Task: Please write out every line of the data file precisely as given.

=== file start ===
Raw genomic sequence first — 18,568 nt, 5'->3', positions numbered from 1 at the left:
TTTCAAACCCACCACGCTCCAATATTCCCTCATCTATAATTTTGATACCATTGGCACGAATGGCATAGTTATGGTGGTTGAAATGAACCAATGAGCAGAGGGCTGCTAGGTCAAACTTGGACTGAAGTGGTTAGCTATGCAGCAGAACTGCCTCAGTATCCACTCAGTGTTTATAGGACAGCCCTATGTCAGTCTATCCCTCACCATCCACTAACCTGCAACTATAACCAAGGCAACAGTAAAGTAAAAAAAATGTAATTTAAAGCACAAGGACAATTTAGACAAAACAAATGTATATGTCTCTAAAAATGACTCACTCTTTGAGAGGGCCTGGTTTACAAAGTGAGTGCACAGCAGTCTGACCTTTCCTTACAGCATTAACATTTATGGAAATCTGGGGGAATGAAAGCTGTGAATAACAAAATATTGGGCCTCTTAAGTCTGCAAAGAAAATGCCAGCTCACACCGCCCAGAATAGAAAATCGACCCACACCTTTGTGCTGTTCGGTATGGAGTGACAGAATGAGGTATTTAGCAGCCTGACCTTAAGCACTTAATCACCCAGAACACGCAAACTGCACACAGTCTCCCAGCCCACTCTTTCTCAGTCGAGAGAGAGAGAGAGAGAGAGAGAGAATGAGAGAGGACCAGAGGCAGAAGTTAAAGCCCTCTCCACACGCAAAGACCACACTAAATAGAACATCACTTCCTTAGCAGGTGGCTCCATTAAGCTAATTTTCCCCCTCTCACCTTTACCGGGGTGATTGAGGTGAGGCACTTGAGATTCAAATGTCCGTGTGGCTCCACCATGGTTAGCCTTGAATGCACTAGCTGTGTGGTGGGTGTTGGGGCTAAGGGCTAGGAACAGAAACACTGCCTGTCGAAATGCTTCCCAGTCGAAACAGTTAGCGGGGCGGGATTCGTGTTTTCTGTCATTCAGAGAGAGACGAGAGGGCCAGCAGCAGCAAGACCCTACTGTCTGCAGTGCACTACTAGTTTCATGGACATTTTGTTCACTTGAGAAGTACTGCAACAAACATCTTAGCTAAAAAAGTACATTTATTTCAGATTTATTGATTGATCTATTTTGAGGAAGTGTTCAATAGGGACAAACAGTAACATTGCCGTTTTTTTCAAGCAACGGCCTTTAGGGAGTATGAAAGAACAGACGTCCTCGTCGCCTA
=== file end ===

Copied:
Raw genomic sequence first — 18,568 nt, 5'->3', positions numbered from 1 at the left:
TTTCAAACCCACCACGCTCCAATATTCCCTCATCTATAATTTTGATACCATTGGCACGAATGGCATAGTTATGGTGGTTGAAATGAACCAATGAGCAGAGGGCTGCTAGGTCAAACTTGGACTGAAGTGGTTAGCTATGCAGCAGAACTGCCTCAGTATCCACTCAGTGTTTATAGGACAGCCCTATGTCAGTCTATCCCTCACCATCCACTAACCTGCAACTATAACCAAGGCAACAGTAAAGTAAAAAAAATGTAATTTAAAGCACAAGGACAATTTAGACAAAACAAATGTATATGTCTCTAAAAATGACTCACTCTTTGAGAGGGCCTGGTTTACAAAGTGAGTGCACAGCAGTCTGACCTTTCCTTACAGCATTAACATTTATGGAAATCTGGGGGAATGAAAGCTGTGAATAACAAAATATTGGGCCTCTTAAGTCTGCAAAGAAAATGCCAGCTCACACCGCCCAGAATAGAAAATCGACCCACACCTTTGTGCTGTTCGGTATGGAGTGACAGAATGAGGTATTTAGCAGCCTGACCTTAAGCACTTAATCACCCAGAACACGCAAACTGCACACAGTCTCCCAGCCCACTCTTTCTCAGTCGAGAGAGAGAGAGAGAGAGAGAGAGAATGAGAGAGGACCAGAGGCAGAAGTTAAAGCCCTCTCCACACGCAAAGACCACACTAAATAGAACATCACTTCCTTAGCAGGTGGCTCCATTAAGCTAATTTTCCCCCTCTCACCTTTACCGGGGTGATTGAGGTGAGGCACTTGAGATTCAAATGTCCGTGTGGCTCCACCATGGTTAGCCTTGAATGCACTAGCTGTGTGGTGGGTGTTGGGGCTAAGGGCTAGGAACAGAAACACTGCCTGTCGAAATGCTTCCCAGTCGAAACAGTTAGCGGGGCGGGATTCGTGTTTTCTGTCATTCAGAGAGAGACGAGAGGGCCAGCAGCAGCAAGACCCTACTGTCTGCAGTGCACTACTAGTTTCATGGACATTTTGTTCACTTGAGAAGTACTGCAACAAACATCTTAGCTAAAAAAGTACATTTATTTCAGATTTATTGATTGATCTATTTTGAGGAAGTGTTCAATAGGGACAAACAGTAACATTGCCGTTTTTTTCAAGCAACGGCCTTTAGGGAGTATGAAAGAACAGACGTCCTCGTCGCCTA